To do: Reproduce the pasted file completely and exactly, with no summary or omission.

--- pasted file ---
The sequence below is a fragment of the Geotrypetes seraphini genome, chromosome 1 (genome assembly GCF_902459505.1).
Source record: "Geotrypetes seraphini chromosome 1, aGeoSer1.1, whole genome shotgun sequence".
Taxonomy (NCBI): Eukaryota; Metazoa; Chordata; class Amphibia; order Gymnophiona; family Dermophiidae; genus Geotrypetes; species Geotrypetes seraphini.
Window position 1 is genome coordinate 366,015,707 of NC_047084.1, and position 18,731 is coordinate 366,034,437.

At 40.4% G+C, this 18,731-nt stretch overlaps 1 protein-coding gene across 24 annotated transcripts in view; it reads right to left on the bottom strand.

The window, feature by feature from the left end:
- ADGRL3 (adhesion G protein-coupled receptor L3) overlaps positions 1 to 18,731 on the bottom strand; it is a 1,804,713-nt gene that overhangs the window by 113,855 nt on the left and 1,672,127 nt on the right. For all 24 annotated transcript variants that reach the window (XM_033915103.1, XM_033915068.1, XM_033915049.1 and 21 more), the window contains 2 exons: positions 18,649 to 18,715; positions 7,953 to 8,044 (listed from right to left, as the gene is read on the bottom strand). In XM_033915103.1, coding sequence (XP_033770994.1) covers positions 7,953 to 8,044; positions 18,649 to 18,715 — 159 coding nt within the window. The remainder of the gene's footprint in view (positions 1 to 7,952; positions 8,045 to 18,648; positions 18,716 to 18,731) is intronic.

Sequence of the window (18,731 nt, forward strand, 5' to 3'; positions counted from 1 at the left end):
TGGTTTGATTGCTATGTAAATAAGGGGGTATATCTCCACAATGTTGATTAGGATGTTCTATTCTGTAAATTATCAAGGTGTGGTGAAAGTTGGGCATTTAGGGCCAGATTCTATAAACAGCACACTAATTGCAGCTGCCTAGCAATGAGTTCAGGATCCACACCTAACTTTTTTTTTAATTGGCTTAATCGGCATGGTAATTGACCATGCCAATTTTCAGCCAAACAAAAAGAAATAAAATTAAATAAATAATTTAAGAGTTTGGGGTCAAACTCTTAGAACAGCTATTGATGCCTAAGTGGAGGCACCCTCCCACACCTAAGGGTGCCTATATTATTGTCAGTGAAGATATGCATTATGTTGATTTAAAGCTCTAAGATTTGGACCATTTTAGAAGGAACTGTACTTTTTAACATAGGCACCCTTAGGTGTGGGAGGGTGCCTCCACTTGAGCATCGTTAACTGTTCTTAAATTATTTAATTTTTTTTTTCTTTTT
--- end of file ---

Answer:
The sequence below is a fragment of the Geotrypetes seraphini genome, chromosome 1 (genome assembly GCF_902459505.1).
Source record: "Geotrypetes seraphini chromosome 1, aGeoSer1.1, whole genome shotgun sequence".
Taxonomy (NCBI): Eukaryota; Metazoa; Chordata; class Amphibia; order Gymnophiona; family Dermophiidae; genus Geotrypetes; species Geotrypetes seraphini.
Window position 1 is genome coordinate 366,015,707 of NC_047084.1, and position 18,731 is coordinate 366,034,437.

At 40.4% G+C, this 18,731-nt stretch overlaps 1 protein-coding gene across 24 annotated transcripts in view; it reads right to left on the bottom strand.

The window, feature by feature from the left end:
- ADGRL3 (adhesion G protein-coupled receptor L3) overlaps positions 1 to 18,731 on the bottom strand; it is a 1,804,713-nt gene that overhangs the window by 113,855 nt on the left and 1,672,127 nt on the right. For all 24 annotated transcript variants that reach the window (XM_033915103.1, XM_033915068.1, XM_033915049.1 and 21 more), the window contains 2 exons: positions 18,649 to 18,715; positions 7,953 to 8,044 (listed from right to left, as the gene is read on the bottom strand). In XM_033915103.1, coding sequence (XP_033770994.1) covers positions 7,953 to 8,044; positions 18,649 to 18,715 — 159 coding nt within the window. The remainder of the gene's footprint in view (positions 1 to 7,952; positions 8,045 to 18,648; positions 18,716 to 18,731) is intronic.

Sequence of the window (18,731 nt, forward strand, 5' to 3'; positions counted from 1 at the left end):
TGGTTTGATTGCTATGTAAATAAGGGGGTATATCTCCACAATGTTGATTAGGATGTTCTATTCTGTAAATTATCAAGGTGTGGTGAAAGTTGGGCATTTAGGGCCAGATTCTATAAACAGCACACTAATTGCAGCTGCCTAGCAATGAGTTCAGGATCCACACCTAACTTTTTTTTTAATTGGCTTAATCGGCATGGTAATTGACCATGCCAATTTTCAGCCAAACAAAAAGAAATAAAATTAAATAAATAATTTAAGAGTTTGGGGTCAAACTCTTAGAACAGCTATTGATGCCTAAGTGGAGGCACCCTCCCACACCTAAGGGTGCCTATATTATTGTCAGTGAAGATATGCATTATGTTGATTTAAAGCTCTAAGATTTGGACCATTTTAGAAGGAACTGTACTTTTTAACATAGGCACCCTTAGGTGTGGGAGGGTGCCTCCACTTGAGCATCGTTAACTGTTCTTAAATTATTTAATTTTTTTTTTCTTTTT